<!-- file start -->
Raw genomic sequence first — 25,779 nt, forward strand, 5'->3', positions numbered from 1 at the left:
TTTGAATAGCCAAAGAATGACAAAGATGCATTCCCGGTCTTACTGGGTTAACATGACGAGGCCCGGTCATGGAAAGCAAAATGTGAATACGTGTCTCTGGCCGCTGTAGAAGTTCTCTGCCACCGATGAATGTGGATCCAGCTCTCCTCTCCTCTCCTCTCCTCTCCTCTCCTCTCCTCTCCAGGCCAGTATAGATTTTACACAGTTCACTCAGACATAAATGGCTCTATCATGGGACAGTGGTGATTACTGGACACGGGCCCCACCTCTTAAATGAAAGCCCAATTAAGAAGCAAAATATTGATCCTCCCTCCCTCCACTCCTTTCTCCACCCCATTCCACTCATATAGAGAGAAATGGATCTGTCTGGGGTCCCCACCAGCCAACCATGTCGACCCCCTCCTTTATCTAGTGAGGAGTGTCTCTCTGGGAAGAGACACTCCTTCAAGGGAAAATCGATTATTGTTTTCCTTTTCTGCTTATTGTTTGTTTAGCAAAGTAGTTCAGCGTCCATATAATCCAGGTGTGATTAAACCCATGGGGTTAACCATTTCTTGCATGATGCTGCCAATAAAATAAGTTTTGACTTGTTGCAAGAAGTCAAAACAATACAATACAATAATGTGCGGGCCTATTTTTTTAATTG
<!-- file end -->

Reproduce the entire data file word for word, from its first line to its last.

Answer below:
Raw genomic sequence first — 25,779 nt, forward strand, 5'->3', positions numbered from 1 at the left:
TTTGAATAGCCAAAGAATGACAAAGATGCATTCCCGGTCTTACTGGGTTAACATGACGAGGCCCGGTCATGGAAAGCAAAATGTGAATACGTGTCTCTGGCCGCTGTAGAAGTTCTCTGCCACCGATGAATGTGGATCCAGCTCTCCTCTCCTCTCCTCTCCTCTCCTCTCCTCTCCTCTCCAGGCCAGTATAGATTTTACACAGTTCACTCAGACATAAATGGCTCTATCATGGGACAGTGGTGATTACTGGACACGGGCCCCACCTCTTAAATGAAAGCCCAATTAAGAAGCAAAATATTGATCCTCCCTCCCTCCACTCCTTTCTCCACCCCATTCCACTCATATAGAGAGAAATGGATCTGTCTGGGGTCCCCACCAGCCAACCATGTCGACCCCCTCCTTTATCTAGTGAGGAGTGTCTCTCTGGGAAGAGACACTCCTTCAAGGGAAAATCGATTATTGTTTTCCTTTTCTGCTTATTGTTTGTTTAGCAAAGTAGTTCAGCGTCCATATAATCCAGGTGTGATTAAACCCATGGGGTTAACCATTTCTTGCATGATGCTGCCAATAAAATAAGTTTTGACTTGTTGCAAGAAGTCAAAACAATACAATACAATAATGTGCGGGCCTATTTTTTTAATTG